Starting to Spin

Photo by Chrisobal82.

Photo by Chrisobal82.

The room was dark, a fan was blowing on me from the corner, I was slightly uncomfortable on my seat, I was focusing on the upbeat music the instructor had chosen, and in my mind I was pedaling along an uphill road that I had once biked along in Cape Town, South Africa. Except that I was on a stationary bike in Charleston, South Carolina. Soon I was sweating profusely and by the end of my first spinning class I was drenched, sore in places I didn’t think possible, and my legs were shaking from being pushed like they had never been pushed before.

That was seven years ago. I’m grateful to have taken spinning classes before because I know from personal experience what an incredible work-out a well taught spinning class is and that the harder you’re willing to try, the better the class can be. In college I might have taken a couple dozen spinning classes which was great for when I needed to get in a good sweat, but not enough to get me totally hooked. Though I enjoyed the spinning classes I took in Charleston, since graduating from college I have focused my energy mostly on running.

My gym offers spinning classes, but they tend to fill up quickly and I’ve found the rush to get to a bike a little intimidating so I’ve shied away from trying to get in. In recent cross-training, however, I’ve been using a stationary bike on the “XCountry” setting so that the resistance is set for me and I’m guaranteed to have to push a little harder than if I were adjusting it myself. Each morning on the bike I think a little more about starting to spin in a class again so that I can be pushed a little harder and also to learn proper form.

Recently I had an opportunity to take a spinning class taught by Jan Graves, the mother of a girlfriend of mine at the new Naval Academy Sports Complex. My friend is training for a triathlon and had some of the same questions as me about form and pace on the bike and invited me to join her for her mom’s next class. I’ve taken Yoga with Jan before and already knew the positive and encouraging energy she spreads to her students, so the chance to spin with her was not one I wanted to pass up.

Though I am not a member of the Sports Complex or in any way affiliated with the Naval Academy, it was easy enough to be a one-time attendee of the class and I would encourage anyone local, or even visiting Annapolis, to at least visit the Complex (it’s too incredible to be called a gym) and pay the $11 one-time fee if not become a full-fledged member. In addition to the typical gym amenities, there are many brand-new tennis courts, an ice skating rink, a golf center, and much more that I didn’t even see.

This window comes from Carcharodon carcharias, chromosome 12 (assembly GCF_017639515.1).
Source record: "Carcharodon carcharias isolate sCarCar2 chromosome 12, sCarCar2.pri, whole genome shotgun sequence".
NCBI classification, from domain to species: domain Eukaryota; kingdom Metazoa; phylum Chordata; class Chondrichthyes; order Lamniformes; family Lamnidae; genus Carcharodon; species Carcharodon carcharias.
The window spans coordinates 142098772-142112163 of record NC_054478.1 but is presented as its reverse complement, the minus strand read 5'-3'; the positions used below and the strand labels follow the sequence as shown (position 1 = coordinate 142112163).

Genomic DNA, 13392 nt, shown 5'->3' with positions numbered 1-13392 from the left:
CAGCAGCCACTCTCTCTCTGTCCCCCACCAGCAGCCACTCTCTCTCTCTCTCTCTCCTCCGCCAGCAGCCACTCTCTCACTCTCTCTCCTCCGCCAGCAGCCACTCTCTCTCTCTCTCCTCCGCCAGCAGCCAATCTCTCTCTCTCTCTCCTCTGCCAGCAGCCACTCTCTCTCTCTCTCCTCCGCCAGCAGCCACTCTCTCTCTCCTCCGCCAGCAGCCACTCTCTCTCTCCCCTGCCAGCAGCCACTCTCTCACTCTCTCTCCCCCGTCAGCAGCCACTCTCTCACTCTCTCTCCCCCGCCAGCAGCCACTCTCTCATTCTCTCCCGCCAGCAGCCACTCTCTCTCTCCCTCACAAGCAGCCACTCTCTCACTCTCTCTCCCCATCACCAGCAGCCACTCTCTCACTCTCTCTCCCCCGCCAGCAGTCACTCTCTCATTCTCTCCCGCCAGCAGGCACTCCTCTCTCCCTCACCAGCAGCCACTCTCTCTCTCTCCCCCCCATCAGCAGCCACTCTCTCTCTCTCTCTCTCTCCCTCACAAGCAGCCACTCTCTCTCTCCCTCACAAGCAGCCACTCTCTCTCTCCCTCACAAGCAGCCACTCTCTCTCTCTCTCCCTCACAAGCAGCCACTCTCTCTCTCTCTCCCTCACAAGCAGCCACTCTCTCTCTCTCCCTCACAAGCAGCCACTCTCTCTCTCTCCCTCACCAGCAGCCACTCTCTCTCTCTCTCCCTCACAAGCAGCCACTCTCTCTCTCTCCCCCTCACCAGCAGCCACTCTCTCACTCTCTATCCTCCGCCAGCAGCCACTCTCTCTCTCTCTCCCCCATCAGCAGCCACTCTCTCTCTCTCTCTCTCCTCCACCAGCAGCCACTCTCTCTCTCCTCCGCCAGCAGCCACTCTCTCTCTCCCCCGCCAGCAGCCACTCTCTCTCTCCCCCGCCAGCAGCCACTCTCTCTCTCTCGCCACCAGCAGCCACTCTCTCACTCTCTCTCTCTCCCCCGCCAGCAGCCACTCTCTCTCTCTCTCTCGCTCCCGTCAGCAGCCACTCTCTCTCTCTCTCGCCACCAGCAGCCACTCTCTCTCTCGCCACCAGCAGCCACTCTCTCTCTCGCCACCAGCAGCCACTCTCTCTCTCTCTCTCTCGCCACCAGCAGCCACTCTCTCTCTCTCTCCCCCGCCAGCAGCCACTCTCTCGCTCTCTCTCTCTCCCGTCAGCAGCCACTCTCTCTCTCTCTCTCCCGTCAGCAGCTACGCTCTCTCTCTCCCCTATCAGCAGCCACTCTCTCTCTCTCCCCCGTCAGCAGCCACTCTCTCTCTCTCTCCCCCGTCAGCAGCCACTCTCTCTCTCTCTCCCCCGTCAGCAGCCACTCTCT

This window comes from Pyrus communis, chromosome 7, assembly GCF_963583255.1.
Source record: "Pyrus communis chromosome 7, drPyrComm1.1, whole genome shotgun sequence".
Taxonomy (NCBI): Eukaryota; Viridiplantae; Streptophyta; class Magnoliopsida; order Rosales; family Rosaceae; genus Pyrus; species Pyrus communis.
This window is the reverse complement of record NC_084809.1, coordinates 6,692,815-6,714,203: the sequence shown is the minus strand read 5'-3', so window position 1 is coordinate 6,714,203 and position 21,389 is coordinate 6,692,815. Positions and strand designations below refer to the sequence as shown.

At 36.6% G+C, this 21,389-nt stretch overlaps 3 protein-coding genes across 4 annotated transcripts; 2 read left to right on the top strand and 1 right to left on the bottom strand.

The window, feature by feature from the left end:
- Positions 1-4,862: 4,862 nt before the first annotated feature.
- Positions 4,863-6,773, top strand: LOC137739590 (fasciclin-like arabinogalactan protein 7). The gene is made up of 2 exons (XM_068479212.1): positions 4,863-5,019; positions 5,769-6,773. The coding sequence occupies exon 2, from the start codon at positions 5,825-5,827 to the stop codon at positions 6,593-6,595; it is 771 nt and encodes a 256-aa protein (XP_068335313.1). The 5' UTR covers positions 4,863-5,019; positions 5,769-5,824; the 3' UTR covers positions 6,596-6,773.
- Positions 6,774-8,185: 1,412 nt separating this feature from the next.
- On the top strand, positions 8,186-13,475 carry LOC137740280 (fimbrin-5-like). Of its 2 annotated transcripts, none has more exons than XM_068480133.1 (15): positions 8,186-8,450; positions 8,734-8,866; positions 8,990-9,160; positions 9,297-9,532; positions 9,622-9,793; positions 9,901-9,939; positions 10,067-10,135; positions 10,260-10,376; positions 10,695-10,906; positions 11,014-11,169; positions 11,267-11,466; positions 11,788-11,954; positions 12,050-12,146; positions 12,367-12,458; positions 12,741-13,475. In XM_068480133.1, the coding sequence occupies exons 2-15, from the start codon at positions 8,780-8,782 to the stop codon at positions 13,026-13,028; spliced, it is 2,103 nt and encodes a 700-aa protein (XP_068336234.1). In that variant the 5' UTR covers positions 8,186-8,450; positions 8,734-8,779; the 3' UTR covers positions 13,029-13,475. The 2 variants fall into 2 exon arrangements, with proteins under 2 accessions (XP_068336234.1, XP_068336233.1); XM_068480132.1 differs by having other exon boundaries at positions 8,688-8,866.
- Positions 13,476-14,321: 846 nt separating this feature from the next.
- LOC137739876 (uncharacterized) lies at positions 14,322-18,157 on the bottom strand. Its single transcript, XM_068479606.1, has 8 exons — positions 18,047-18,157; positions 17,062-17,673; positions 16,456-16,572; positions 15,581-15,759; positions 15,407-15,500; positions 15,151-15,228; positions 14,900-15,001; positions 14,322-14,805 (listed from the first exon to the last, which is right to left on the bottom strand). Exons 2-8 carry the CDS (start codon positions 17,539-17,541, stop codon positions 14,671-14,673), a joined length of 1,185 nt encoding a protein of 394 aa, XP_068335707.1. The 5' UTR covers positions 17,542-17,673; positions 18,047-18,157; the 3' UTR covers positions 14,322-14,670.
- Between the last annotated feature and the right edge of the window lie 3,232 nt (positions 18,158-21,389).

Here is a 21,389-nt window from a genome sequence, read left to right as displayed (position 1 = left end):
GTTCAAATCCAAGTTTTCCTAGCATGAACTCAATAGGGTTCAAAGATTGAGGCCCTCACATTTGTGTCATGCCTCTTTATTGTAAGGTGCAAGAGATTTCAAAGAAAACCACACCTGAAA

Like any spinning class, this one was small with maybe a dozen bikes in the room. The lights were dimmed and I appreciated that it wasn’t pitch black. There were several newbies in the room and Jan coached us through setting up the height of our seats as well as how far it should be from the handlebars and then talked us through adjusting the handlebars. Soon we were all pedaling along to fun Irish music to get warmed up. The riders in the class ranged from other instructors to expert riders to first-timers but Jan put us all at ease, made the class fun and interactive, and provided various levels of each movement so everyone was getting the best possible spin for their fitness level.

I was sweating almost instantly but because of Jan’s energy (and her awesome music selection) I was encouraged to focus on working hard rather than how how little I knew about spinning. And amid all my sweat, I still managed to learn some techniques. I have written before about the important role the core plays in overall fitness and spinning is no exception. You must rely on your core quite a bit for proper form and posture while spinning; the handlebars are only for support when riding out of your seat and you are only to lightly rest the outside edge of your hand on the bars to avoid straining the wrists. Good spinning info to know.

We pumped our legs, made circles, worked on pulling our feet out of the mud (a great analogy to explain how to move the pedals), pulled in the stomach, kept the shoulders down, and sang along to Van Morrison. By the end of sprints, long, slow climbs, out-of-the-seat riding, and hard flat stretches, I was once again feeling like I had worked muscles I didn’t know existed and my legs were happily shaking from an intense spinning class.

Maybe this time I’ll get hooked.

Jan teaches Yoga at various gyms around Annapolis but also downtown at City Dock during the summer and at the Chesapeake Bay Foundation for those of you who prefer Yoga with a view. Her schedule also includes various cycling classes. If you are feeling even the slightest off balance, Jan’s courses are a great start to aligning your body, mind, and spirit.

One thought on “Starting to Spin

  1. Pingback: Mixing It Up: Spinning & Strength Training | Health and Running

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